7. Jain RK, Porat MD, Klingenstein GG, Reid JJ, Post RE, Schoifet SD. The AAHKS clinical research award: liposomal bupivacaine and periarticular injection are not superior to single-shot intra-articular injection for pain control in total knee arthroplasty. J Arthroplasty. 2016;31(9S):22-25.
  8. DeClaire JH, Aiello PM, Warritay OK, Freeman DC. Effectiveness of bupivacaine liposome injectable suspension for postoperative pain control in total knee arthroplasty: a prospective, randomized, double blind, controlled study. J Arthroplasty. 2017;32(9S):S268-S271.
  9. Kopp SL, Børglum J, Buvanendran A, et al. Anesthesia and analgesia practice pathway options for total knee arthroplasty: an evidence-based review by the American and European Societies of Regional Anesthesia and Pain Medicine. Reg Anesth Pain Med. 2017;42(6):683-697.
  10. Namdari S, Nicholson T, Abboud J, Lazarus M, Steinberg D, Williams G. Randomized Controlled Trial of Interscalene Block Compared with Injectable Liposomal Bupivacaine in Shoulder Arthroplasty. J Bone Joint Surg Am. 2017 Apr 5;99(7):550-556.
  11. Namdari S, Nicholson T, Abboud J,Lazarus M, Steinberg D, Williams G. Interscalene Block with and without Intraoperative Local Infiltration with Liposomal Bupivacaine in Shoulder Arthroplasty: A Randomized Controlled Trial. J Bone Joint Surg Am. 2018 Aug 15;100(16):1373-1378.
  12. Amundson AW, Johnson RL, Abdel MP, et al. A Three-arm Randomized Clinical Trial Comparing Continuous Femoral Plus Single-injection Sciatic Peripheral Nerve Blocks versus Periarticular Injection with Ropivacaine or Liposomal Bupivacaine for Patients Undergoing Total Knee Arthroplasty. Anesthesiology. 2017 Jun;126(6):1139-1150.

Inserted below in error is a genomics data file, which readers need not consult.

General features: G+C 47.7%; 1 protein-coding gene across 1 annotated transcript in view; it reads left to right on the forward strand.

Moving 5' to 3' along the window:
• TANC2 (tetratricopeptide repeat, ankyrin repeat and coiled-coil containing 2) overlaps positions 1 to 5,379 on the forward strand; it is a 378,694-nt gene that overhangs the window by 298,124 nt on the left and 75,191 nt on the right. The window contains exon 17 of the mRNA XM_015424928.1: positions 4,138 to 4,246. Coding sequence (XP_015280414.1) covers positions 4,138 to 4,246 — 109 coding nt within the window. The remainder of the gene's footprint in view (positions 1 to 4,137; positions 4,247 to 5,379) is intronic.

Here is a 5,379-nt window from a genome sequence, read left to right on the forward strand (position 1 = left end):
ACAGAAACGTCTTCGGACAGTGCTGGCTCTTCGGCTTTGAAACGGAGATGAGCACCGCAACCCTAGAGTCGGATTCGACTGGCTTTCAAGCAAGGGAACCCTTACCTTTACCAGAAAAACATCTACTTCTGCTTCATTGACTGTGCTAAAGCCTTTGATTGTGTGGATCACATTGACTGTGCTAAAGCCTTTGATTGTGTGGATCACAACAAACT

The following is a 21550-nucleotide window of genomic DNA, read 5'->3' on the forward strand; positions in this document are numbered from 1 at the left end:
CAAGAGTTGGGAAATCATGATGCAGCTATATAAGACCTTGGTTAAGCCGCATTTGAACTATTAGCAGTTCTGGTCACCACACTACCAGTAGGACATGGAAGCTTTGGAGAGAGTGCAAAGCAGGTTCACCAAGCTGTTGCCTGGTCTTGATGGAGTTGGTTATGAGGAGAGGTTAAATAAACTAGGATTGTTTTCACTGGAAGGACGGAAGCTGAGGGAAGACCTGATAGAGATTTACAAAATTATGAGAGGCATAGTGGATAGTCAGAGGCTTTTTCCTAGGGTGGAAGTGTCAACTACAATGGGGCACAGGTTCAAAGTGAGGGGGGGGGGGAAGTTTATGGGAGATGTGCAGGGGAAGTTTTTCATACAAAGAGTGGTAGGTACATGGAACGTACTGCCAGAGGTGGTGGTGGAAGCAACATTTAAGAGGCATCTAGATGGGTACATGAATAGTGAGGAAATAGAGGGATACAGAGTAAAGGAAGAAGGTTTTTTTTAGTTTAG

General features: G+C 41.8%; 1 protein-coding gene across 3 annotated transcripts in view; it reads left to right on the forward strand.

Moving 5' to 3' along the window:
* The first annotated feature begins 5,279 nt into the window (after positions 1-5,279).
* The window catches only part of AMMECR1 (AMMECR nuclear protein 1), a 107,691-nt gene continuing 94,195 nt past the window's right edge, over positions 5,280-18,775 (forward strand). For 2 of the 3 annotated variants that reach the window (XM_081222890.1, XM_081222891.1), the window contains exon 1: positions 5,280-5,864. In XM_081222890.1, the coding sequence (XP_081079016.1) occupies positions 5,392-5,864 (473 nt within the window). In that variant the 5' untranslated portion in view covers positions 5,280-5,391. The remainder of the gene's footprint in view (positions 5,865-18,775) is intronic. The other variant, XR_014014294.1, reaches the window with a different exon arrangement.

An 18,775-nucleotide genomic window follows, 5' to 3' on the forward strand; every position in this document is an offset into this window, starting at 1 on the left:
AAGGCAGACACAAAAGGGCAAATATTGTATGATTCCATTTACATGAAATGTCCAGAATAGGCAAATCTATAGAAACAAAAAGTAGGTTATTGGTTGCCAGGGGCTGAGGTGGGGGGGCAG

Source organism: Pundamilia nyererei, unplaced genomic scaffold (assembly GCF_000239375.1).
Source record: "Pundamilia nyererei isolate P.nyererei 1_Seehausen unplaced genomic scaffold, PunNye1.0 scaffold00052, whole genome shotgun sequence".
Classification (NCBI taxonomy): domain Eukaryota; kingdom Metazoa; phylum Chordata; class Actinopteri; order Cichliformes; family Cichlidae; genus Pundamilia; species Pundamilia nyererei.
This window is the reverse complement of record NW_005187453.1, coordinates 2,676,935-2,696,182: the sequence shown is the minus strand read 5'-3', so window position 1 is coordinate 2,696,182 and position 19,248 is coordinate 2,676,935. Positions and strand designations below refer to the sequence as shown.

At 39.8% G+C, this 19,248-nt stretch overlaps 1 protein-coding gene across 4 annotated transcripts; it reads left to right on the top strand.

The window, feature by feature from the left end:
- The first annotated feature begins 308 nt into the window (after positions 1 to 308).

13. Abildgaard JT, Lonergan KT, Tolan SJ, et al. Liposomal bupivacaine versus indwelling interscalene nerve block for postoperative pain control in shoulder arthroplasty: a prospective randomized controlled trial. J Shoulder Elbow Surg. 2017 Jul;26(7):1175-1181.
  14. Heron Therapeutics. 90% of Patients Remain Opioid-Free When HTX-011 Is Given with an Over-the-Counter Analgesic Regimen in New Multi-center Postoperative Pain Management Study. https://herontherapeutics.gcs-web.com/newsreleases/news-release-details/90-patients-remain-opioid-free-when-htx-011-given-over-counter. Published January 3, 2019. Accessed February 18, 2019.

There are inherent risks in all medical devices. Please refer to the product labeling for Indications, Cautions, and Warnings and Contraindications. Failure to follow the product labeling could directly impact patient safety. Physician is responsible for prescribing and administering medications per instructions provided by the drug manufacturer. Refer to www.avanos.com for product safety Technical Bulletins.

*Registered Trademark or Trademark of Avanos Medical, Inc., or its affiliates. ©2019 AVNS. All rights reserved. COPY-03219 2/19